8285 Bryan Dairy Road, Suite 125 Largo, Florida 33777

(727) 395-2511 nfstc-info@fiu.edu

STEM TEC students try their hands at forensic science

Kirk Grates, NFSTC senior forensic specialist – chemistry, shows STEM TEC Summer Career Institute Students basic techniques in fingerprint comparison.

LARGO, FL   July 6, 2010:   The National Forensic Science Technology Center (NFSTC) hosted more than 90 high school students for hands-on tours of forensic science at their training facility in Largo on June 29, 2010. The students were part of the STEM TEC: Summer Career Institute, a program developed by Junior Achievement and WorkNet Pinellas that focuses on Science, Technology, Engineering and Math to train for emerging careers.  

Students toured the NFSTC training facility and participated in five hands-on activities:

  • Testing for drugs and explosives
  • Testing for biological fluids like blood
  • Interpreting DNA profiles
  • Using Firearms comparison microscope for bullet matching
  • Alternative light sources for fingerprint and biological fluid detection
“Studying math, science and technology are the stepping stones to so many fascinating careers,” says Kevin Lothridge, CEO of NFSTC.  “Forensic scientists get to assist in keeping our communities safe and solving crime.  It’s an interesting way to apply science to a great career.”

WorkNet Pinellas together with Junior Achievement, Pinellas County Schools, St. Petersburg College and various

STEM TEC Summer Career Institute Students learn to do a simple presumptive test for blood as one of the hands-on activities during their tour of the National Forensic Science Technology Center.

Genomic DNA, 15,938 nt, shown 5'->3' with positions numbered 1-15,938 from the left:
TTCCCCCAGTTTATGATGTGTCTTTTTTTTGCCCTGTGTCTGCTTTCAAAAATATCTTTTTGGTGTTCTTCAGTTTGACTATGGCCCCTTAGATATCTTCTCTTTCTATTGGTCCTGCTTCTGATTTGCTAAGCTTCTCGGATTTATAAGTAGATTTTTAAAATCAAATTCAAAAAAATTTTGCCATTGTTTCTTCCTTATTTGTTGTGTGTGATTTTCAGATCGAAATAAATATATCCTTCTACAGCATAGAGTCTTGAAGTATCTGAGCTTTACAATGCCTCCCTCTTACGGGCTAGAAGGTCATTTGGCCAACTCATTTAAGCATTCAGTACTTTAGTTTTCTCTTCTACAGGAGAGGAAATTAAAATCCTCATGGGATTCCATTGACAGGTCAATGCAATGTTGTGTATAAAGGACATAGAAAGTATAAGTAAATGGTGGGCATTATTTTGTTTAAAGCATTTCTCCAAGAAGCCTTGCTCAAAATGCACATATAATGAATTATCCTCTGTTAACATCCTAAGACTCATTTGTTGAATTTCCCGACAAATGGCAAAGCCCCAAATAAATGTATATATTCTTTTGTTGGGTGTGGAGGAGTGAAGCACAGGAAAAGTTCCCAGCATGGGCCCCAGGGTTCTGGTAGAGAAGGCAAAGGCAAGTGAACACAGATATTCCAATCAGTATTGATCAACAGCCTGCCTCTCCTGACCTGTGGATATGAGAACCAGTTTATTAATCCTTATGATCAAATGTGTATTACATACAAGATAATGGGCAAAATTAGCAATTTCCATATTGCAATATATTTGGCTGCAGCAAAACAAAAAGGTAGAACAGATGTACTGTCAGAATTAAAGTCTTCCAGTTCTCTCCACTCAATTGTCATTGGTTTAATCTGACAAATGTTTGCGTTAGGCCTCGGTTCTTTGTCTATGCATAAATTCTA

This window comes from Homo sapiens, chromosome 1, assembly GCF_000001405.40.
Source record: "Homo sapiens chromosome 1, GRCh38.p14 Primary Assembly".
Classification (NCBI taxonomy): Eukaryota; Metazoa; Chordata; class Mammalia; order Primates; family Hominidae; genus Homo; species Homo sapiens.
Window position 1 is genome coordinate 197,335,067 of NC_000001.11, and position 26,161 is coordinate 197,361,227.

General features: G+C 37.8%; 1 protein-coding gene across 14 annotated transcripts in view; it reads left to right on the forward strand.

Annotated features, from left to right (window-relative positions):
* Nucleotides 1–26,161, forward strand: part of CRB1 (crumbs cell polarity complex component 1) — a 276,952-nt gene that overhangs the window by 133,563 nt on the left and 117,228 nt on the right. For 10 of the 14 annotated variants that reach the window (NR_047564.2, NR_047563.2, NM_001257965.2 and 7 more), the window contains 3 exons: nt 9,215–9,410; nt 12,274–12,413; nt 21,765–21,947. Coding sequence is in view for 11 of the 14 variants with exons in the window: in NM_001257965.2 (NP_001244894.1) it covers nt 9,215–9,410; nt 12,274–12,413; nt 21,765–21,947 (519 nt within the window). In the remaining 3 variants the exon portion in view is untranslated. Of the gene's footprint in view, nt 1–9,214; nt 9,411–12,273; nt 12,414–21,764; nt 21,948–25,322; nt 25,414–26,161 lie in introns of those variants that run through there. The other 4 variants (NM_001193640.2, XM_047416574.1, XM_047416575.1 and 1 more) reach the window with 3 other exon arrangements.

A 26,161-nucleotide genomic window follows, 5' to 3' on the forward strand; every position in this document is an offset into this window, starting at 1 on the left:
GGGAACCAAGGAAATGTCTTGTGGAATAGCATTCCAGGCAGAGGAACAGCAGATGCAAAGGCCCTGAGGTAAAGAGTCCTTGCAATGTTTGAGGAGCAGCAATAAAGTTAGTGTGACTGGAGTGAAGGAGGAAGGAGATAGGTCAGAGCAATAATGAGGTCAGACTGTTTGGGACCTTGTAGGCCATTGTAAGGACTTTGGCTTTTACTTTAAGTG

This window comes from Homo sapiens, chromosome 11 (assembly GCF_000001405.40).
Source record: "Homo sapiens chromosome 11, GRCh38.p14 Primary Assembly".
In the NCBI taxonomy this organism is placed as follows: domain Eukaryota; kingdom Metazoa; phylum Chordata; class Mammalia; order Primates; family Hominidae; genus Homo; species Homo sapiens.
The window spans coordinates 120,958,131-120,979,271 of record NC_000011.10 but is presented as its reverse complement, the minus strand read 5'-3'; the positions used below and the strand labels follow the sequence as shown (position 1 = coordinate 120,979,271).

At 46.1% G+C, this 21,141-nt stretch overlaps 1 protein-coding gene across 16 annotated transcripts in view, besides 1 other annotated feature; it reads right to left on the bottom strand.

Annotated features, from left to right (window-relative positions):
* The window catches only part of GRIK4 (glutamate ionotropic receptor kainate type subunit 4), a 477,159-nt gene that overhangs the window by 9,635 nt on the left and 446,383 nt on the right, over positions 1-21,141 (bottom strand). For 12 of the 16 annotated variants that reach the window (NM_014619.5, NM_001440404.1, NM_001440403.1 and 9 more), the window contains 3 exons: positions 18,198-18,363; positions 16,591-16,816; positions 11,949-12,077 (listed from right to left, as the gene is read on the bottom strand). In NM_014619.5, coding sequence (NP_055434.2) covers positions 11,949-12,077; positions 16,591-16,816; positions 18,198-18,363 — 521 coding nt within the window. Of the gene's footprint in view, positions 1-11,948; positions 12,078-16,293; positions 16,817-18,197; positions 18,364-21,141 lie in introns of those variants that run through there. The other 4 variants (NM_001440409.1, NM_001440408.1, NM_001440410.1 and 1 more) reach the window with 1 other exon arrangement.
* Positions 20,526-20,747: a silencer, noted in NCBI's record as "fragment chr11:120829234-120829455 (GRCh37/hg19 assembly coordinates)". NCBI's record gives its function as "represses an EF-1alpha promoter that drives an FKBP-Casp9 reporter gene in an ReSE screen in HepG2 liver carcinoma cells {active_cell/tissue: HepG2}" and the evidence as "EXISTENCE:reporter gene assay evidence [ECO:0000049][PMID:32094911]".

other partners provides career exploration and workplace readiness training to economically disadvantaged students aging from 14-16 through this four week summer program. The program consists of hands-on activities in various career industries, workplace readiness training, teambuilding, goal setting and personal motivation, in addition to employer site visits as job shadowing experiences in STEM specific fields (Science, Technology, Engineering and Math).

“Hearing first-hand from the field experts, combined with the activities NFCTC had planned, made the career exploration for the students entertaining as well as an educational experience they will never forget.” Marilyn Browne, special projects manager, WorkNet Pinellas.

“Our hope is that by hosting these kids and getting them engaged, they are inspired to reach higher academically and enrich our industry as professionals,” says Lothridge.

The National Forensic Science Technology Center (NFSTC) is a 501(c)(3) not-for-profit corporation headquartered in Largo, Florida. NFSTC provides training, assessment, technology assistance and evaluation to the justice and forensic communities to ensure quality forensic services nationwide. The organization receives funding from the National Institute of Justice and other federal agencies.